The Louise Vitry house was built in 1855 for Free Woman of Color, Louise Arsene Vitry by her consort, Achille Barthelmy Courcelle, a white New Orleanian. Louise Vitry (1818? – 1867) was born in Louisiana to parents who came to New Orleans fleeing the Haitian Slave Revolts of the 1790’s. Mr. Courcelle was an early New Orleans builder who worked with the famous Louisiana Architect, Henry Howard on such houses as 926 Esplanade. There are many details in the 926 Esplanade House that are similar to the Louise Vitry House including the ironwork, staircase, and triple-paneled window casings.
The couple, who were not allowed to marry because of miscegenation laws, lived together some 20 years and had 5 children, Philomene Clement Achille (b.1837), Lumena (b. 1839), Rosella (b. 1841), Laure (b. 1843), and Marianne Emilie (b. 1846).
In 1857, there was a bank panic, and Courcelle, who was heavily in debt, sued Louise Arsene Vitry for possession of the house. In 1858, Courcelle won his case but Louise Arsene appealed to the Louisiana State Supreme Court, which subsequently ruled in her favor. The Supreme Court document, hand written in both French and English, is over 200 pages in length and had a “Notarial Archives” type drawing attached to it showing how the house looked at the time. This drawing has disappeared from the archive in the last 30 years.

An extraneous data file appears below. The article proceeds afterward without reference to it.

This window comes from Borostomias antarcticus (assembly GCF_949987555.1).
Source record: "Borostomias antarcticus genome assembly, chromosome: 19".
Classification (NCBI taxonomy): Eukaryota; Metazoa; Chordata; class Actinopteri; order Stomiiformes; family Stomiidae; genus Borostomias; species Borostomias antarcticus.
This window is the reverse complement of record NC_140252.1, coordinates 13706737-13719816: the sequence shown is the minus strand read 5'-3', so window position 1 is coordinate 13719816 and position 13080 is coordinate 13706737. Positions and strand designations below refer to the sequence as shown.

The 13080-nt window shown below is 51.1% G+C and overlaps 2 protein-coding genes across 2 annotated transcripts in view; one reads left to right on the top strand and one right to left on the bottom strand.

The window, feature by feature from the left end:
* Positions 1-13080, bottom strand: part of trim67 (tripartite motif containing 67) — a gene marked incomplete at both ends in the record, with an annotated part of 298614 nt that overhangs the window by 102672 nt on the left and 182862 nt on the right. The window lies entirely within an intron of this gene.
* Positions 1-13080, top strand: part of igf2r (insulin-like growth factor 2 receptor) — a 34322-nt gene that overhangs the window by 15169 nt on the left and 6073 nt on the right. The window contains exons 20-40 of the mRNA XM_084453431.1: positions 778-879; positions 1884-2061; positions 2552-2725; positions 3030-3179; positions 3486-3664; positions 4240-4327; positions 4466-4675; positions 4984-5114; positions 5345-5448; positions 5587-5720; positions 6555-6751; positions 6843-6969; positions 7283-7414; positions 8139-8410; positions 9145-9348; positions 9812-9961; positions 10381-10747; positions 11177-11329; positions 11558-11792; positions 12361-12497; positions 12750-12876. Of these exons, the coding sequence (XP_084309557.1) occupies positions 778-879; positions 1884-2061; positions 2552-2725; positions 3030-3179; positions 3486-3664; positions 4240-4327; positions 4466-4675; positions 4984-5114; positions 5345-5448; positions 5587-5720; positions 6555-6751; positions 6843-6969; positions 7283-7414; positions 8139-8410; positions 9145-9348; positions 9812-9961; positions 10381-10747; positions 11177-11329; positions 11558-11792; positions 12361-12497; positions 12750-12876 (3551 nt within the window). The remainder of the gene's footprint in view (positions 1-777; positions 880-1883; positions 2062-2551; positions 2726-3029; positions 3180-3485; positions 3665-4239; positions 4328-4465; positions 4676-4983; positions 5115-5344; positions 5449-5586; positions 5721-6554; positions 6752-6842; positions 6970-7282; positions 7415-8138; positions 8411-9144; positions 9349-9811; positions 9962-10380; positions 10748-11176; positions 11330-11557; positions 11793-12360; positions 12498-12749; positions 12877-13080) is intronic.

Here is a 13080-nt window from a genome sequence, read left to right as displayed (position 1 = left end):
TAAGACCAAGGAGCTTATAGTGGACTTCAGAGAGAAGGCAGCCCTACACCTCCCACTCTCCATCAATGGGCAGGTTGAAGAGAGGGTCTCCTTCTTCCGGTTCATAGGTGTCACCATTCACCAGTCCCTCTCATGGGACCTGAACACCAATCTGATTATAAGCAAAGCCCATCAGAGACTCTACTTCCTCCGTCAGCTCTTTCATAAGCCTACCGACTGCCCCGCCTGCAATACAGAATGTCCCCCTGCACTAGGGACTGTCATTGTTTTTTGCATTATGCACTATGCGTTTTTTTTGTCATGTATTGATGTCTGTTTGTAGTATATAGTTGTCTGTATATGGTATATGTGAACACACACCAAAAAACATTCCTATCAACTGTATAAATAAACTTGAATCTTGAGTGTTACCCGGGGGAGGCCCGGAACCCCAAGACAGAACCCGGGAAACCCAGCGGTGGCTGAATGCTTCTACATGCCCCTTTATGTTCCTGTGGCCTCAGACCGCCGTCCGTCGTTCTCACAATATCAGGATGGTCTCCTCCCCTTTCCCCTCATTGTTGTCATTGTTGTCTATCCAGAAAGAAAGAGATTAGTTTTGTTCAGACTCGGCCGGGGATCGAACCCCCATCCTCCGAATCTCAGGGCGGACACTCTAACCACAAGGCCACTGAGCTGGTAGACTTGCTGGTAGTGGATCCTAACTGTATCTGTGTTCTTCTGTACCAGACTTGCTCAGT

The original lot of the house spanned an entire block in depth from Dumaine Street to St. Phillip Street. It is also noted in the Supreme Court Case that Louise Vitry was allowed to keep their 7 slaves. Louise apparently left the city of New Orleans sometime during or soon after the civil war and died in Brooklyn, NY in 1868. The carte-de-visite images that we have of Louise Vitry and her grand daughter were taken in Brooklyn sometime between 1864-1868.
AN UPDATE: Louise Vitry Courcelle’s 3 X grand daughter was gracious enough to hunt down and purchase the original cartes-de-visite of Louise and her grand daughter Celine and send them back to Maison Vitry. It was a long roller coaster journey to get the photos back. I was very excited to hear the news and even more excited to receive the photos. Upon opening the photos, I turned over Louise’s card and read the caption: Mme Courcelle died on May 30, 1868. It suddenly dawned on me that today was May 30, 2013. The photos arrived here exactly 145 years to the day Louise died. It was an emotional moment.
The house is an American Style side-hall town house with many original features including it’s original painted plaster frescos, mahogany staircase, ceiling medallion and some surviving marbleizing and wood graining. It is interesting to note that this very Creole family lived in a house that was the latest “American” style and not the more conservative Creole style.
When the house went up for sale in 1882, there was a full column newspaper description of the home, again written in both French and English. It describes “An Elegant Family Dwelling” and all of the outbuildings which included a kitchen, 4 water cisterns, a green house, and a wine cellar. It also described how the gardens were laid out and the plant material it contained. The inside of the house is outlined in detail and had 2 indoor bathrooms.